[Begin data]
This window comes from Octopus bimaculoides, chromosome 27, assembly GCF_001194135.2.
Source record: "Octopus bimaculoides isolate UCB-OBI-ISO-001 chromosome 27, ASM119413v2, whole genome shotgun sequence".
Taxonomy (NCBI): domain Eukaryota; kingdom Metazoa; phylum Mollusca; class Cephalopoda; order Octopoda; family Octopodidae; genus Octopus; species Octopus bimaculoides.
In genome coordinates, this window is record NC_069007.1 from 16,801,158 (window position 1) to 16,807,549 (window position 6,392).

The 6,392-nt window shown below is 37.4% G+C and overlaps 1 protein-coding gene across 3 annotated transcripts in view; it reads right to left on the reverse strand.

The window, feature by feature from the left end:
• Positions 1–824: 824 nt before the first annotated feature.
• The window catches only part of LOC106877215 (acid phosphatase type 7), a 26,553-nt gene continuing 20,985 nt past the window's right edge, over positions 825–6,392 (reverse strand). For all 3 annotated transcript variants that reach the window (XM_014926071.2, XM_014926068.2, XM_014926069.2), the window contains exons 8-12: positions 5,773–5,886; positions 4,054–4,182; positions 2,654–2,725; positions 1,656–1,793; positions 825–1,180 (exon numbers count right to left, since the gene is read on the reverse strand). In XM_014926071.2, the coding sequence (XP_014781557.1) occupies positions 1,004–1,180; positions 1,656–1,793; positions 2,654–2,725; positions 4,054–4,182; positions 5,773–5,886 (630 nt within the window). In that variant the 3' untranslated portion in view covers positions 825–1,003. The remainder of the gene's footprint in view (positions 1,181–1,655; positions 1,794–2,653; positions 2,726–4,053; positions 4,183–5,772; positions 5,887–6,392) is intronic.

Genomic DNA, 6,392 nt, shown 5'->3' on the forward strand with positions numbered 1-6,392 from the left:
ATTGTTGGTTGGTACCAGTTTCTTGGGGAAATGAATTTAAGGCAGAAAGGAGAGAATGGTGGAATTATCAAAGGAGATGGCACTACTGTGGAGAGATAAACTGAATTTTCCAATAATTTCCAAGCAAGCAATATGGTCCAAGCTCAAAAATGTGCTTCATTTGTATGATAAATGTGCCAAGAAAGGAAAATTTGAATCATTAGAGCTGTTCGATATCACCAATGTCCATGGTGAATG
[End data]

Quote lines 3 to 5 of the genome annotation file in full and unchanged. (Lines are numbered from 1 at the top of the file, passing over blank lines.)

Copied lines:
Taxonomy (NCBI): domain Eukaryota; kingdom Metazoa; phylum Mollusca; class Cephalopoda; order Octopoda; family Octopodidae; genus Octopus; species Octopus bimaculoides.
In genome coordinates, this window is record NC_069007.1 from 16,801,158 (window position 1) to 16,807,549 (window position 6,392).

The 6,392-nt window shown below is 37.4% G+C and overlaps 1 protein-coding gene across 3 annotated transcripts in view; it reads right to left on the reverse strand.